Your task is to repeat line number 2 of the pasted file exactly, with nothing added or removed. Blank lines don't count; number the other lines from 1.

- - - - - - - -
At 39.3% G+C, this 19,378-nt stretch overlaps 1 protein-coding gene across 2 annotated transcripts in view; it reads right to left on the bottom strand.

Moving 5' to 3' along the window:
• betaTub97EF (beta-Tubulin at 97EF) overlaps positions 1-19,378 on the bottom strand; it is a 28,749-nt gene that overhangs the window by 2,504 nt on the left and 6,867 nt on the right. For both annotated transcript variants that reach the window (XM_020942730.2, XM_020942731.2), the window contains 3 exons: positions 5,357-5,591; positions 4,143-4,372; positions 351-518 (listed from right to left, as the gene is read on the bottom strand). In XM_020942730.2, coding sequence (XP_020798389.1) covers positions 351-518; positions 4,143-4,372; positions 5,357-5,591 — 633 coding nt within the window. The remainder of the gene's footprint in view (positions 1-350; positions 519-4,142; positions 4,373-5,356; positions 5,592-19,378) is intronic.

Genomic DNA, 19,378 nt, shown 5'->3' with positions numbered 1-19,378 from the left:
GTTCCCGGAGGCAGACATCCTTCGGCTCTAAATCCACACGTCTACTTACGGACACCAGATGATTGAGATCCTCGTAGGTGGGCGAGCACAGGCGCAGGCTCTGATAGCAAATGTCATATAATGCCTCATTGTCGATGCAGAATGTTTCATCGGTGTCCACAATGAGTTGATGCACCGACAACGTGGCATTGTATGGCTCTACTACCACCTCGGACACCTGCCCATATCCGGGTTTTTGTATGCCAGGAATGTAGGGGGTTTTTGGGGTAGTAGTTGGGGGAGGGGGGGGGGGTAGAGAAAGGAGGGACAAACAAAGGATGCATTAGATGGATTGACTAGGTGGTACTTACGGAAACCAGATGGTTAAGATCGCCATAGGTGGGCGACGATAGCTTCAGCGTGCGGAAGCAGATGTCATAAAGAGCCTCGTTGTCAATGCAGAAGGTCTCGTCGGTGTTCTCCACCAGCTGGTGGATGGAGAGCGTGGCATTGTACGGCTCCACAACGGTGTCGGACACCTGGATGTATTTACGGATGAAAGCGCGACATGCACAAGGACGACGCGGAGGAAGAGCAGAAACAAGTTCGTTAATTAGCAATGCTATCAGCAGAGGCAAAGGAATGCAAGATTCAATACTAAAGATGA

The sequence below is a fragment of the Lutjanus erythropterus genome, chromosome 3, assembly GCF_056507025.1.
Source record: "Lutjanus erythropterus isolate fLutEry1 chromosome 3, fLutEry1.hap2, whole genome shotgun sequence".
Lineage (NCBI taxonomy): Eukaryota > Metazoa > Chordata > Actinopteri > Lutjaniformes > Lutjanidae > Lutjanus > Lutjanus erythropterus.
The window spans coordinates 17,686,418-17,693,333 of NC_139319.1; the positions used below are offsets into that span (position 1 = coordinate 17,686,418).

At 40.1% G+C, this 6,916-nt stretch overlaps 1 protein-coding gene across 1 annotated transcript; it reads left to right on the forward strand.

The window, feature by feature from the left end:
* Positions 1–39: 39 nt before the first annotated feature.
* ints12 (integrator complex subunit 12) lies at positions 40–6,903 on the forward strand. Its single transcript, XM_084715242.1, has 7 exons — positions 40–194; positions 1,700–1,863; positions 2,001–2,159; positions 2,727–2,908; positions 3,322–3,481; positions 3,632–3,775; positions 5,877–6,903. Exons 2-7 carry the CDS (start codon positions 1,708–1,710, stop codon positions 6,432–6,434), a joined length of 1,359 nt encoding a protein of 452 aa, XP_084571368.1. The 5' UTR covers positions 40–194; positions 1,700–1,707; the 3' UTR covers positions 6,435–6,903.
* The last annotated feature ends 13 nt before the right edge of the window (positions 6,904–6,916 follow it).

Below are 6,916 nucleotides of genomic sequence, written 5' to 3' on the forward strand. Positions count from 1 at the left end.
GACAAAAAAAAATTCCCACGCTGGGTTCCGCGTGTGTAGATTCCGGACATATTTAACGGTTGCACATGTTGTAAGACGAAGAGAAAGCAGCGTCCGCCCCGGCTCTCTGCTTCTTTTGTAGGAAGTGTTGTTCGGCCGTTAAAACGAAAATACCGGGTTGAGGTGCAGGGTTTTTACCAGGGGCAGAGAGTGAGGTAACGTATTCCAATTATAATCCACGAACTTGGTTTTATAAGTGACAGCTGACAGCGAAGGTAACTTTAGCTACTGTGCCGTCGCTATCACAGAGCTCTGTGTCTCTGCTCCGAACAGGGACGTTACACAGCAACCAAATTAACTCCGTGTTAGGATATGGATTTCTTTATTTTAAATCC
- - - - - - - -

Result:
Moving 5' to 3' along the window: